So, the next thing we’re going to talk about is the staffing plan. So, usually, when I ask people what the most expensive part of a start-up is. People will say, well it’s gotta to be the equipment you buy, or the building that you lease. But the reality is most of the cost that you are going to be encountering in your start up are actually in the form of people. so, coming up with an accurate staffing plan is critical. So the most important thing you need to know before you start building your staffing plan is what your operating plan is.

So understanding what work you’re going to need to do when, and who is going to need to do that work, is the key input to a staffing plan. At the end of it, you’re going to have a table that outlines when to hire employees and roughly how big your company will actually be. Let’s take a look at a sample company plan here. So this is an example of a catheter company plan. The employee plan and basically you can see that in the, on the left, we have broken the organization up into various different types of employees. Across the top, we have the quarters or the time period in which we would need to hire those employees. So, what you want to do is, I like to put my catheter, you know, my operating plan and my employee plan on the same page because that way I can very quickly look up and say. Let me see. I was planning in doing initial catheter prototyping in queue one. Well I better have some catheter engineers in queue one, and you can imagine going all the way through the entire plan and figuring out exactly when all of those people need to be involved. So, in this sample model the blue numbers represent assumptions, things that can be changed, and the black represents just basic modeling information, things that we don’t change.  So, what you want to do is construct your operating plan, and go through, and build your employee staffing plan as a result of that.

So, if you look at our example company here in the beginning this company is mostly technical people right if you look here in the first couple of years what you see is you got a lot of engineers floating around you’ve got a clinical advisers over here. You’ve got a manager that kind of manages the whole thing that’s sort of the early phase of this company if you look out in later years what you see and this is very common is that the commercial team whether that’s the marketing folks, or the sales force. Those guys really start to take over the business. They become a much more integral part of the business as you get further out. [COUGH] When we create these plans we look for something called comps, comparables, and to, and we often construct ratios to get a sense of how often or how things are lining up in our plan. So for example, I’ve created this analysis section down here at the bottom of the plan. One of the multiples that I always like to look at is the SGNA to RND multiple and what that means is I’m basically dividing.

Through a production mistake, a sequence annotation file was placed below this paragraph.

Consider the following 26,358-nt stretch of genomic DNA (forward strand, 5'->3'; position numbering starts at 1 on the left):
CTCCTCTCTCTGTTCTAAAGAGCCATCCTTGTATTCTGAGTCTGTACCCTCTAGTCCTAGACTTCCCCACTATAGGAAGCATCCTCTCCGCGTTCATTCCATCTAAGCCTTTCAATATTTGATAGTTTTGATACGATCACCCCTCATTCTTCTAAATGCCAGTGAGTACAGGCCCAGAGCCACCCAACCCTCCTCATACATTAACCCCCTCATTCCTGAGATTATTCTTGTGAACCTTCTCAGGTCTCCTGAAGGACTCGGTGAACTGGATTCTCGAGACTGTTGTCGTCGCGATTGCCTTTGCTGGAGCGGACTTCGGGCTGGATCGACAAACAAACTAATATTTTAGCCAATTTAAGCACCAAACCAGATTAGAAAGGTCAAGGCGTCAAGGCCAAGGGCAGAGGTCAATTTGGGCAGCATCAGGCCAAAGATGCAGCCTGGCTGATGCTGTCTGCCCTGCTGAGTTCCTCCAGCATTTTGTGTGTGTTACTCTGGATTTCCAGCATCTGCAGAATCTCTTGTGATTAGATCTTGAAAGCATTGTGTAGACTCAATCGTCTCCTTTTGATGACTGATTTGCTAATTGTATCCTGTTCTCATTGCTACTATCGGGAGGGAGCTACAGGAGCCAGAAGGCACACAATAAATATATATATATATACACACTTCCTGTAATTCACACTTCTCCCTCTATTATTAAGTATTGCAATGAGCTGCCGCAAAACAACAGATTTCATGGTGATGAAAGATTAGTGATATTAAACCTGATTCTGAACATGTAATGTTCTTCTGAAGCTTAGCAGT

The number of RND guys into the number of SG&A or selling general administrative resources, and in the beginning, not surprisingly, this ratio is less than one. This is, this makes a lot of sense, because the company is mostly technical folks. Out at the end, what you can see is the ratio gets up above three, and a good rule of thumb that many people use when they look at medical device startups is, the number of SG&A to R&D, team members. When the company is fully commercial. Should be in the two and a half to three and a half range. So when you build your models, you should be shooting for a similar ratio.

You can construct all sorts of other ratios along the way, like the number of units per assembler. So on this particular model we’ve decided to that we will be actually building our own product, and to do that we have this group, we have this group called Manufacturing Assemblers. So as our revenue goes up. We would expect the number of manufacturing assemblers that we need to scale appropriately. What you want to do is construct a ratio that says here’s the number of products that I believe I will sell and divide the number of assemblers into that product to see, to give yourself the confidence that your assumptions make sense.

So, that’s how I construct a staffing plan in a particular startup company. So, when you look at this sample model I’ve coded this in a particular way to help you understand how the model works. The black cells are either formulas or data that is not meant to be changed. The blue cells all represent inputs. So, when you create your own particular model, you can vary the inputs, based on your particular business, by changing the cells in blue. So people often ask me where I get these particular ratios, and what I would say is the most helpful person to talk to about a financial model is somebody like a Chief Financial Officer of a startup company, and so the idea if I were building this and trying to be as accurate as possible.

I would want to go ahead and find somebody that’s built one of these before. They’re going to have all of their own rules and tips and tricks to make sure that your plain is realistic, because again at the end of the day, you’re going to to be using this information of figure out how much money you need to raise, and we want that to be as accurate as possible.